Comerford looking for staff who can handle mining boom

FINDING staff with the right mindset to turn coal ship-sized development projects around like a speed boat is among Deirdre Comerford's biggest challenges as Mackay's mayor.

She said the regional city had been on the back foot since the mining boom began taking hold in 2002, with staffing and skills still hampering forward sustainability efforts.

Ms Comerford, speaking at a Property Council of Australia forum in Brisbane yesterday morning, said the statistics were so far behind what was happening on the ground that the council was "terribly challenged" coping with the growth in the past decade.

"We very much are in a location where it is hard to get people to move to Mackay to take up positions in council and the development industry desperately needed us to do things quickly and do them well," she said.

"We haven't been resourced to do that, not for want of trying.

"You have start with getting the right people around you with the mindset you've come in with to face the challenges."

Ms Comerford said it also was about working out the serious complications for the long-term such as how to "milk the regional sustainability of our area" and "how to we look beyond the mining boom as a service basin".

"Because when the growth happened in the Bowen Basin, we were just geographically located and the business came to us, not because we were ready for it or went seeking it," she said.

"To go forward we have to day how to fund the infrastructure needed, where we want best practice across the board in everything we do."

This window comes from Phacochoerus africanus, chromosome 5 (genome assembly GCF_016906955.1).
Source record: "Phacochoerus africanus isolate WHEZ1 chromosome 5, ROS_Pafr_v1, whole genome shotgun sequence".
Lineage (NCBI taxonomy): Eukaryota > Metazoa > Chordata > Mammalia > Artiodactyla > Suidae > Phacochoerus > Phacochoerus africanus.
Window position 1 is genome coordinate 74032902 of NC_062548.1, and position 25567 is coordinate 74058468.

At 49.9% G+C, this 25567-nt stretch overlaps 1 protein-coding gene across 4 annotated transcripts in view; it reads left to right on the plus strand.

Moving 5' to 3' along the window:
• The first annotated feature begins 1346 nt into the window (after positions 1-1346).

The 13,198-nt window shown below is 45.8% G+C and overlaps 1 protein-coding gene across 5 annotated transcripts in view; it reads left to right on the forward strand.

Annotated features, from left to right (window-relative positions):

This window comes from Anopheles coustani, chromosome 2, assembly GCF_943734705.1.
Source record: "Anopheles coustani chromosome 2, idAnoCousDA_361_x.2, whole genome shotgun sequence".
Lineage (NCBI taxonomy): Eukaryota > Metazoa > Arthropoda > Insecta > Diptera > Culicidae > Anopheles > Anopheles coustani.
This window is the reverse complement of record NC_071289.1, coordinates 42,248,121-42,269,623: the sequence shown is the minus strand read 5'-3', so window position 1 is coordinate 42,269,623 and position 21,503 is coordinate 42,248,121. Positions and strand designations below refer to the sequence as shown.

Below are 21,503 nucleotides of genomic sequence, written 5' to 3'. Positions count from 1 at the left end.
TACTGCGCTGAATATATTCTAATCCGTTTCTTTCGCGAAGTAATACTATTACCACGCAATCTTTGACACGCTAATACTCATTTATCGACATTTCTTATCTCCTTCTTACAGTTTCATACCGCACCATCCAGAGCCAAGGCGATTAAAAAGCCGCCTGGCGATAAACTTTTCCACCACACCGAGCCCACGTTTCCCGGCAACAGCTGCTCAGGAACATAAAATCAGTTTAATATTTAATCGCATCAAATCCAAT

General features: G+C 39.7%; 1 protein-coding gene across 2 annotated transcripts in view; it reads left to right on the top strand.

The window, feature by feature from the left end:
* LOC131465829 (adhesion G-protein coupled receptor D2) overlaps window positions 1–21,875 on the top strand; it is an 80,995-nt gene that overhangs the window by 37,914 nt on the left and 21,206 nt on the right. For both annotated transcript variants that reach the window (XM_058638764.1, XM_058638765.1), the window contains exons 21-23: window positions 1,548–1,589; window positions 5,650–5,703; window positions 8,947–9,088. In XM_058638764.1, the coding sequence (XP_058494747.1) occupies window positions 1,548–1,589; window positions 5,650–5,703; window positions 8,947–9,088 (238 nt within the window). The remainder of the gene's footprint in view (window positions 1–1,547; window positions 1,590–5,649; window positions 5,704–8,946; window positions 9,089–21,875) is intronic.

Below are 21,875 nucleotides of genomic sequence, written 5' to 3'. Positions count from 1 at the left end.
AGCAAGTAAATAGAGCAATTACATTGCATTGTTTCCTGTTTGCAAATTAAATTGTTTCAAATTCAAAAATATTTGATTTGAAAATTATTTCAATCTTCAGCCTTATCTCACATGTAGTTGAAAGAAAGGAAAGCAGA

Local Government Minister David Crisafulli said ambitious plans to slash development project waiting times by 86-98% throughout regional Queensland could only occur if council planning departments are "king"

He told guests at the breakfast forum that planning departments needed "cultural change" so decisions could be turned around in a matter of days instead of months or a year.

Mr Crisafulli announced $250,000 funding would go towards investigating ways to improve development processes in places like Mackay, Gladstone, Bundaberg, Rockhampton, Fraser Coast, Gympie and the Whitsundays.

"In the long run we'll make more efficient councils and therefore lowering costs," he said.

"It will improve the ability for councils to meet challenges and growth trends.

"It will establish strong partnerships with the private sector rather than adversaries.

"Overall it sends a message that councils can facilitate growth without growing the bureaucracy."


LGAQ development approval/rejection timeline reductions aims.

- subdivisions (20 or more lots) - from an average 364 days down to 60 days

- private low-risk or public operational works from 88 days down to two days

- residential developments from an average 93 days to 5 for low risk

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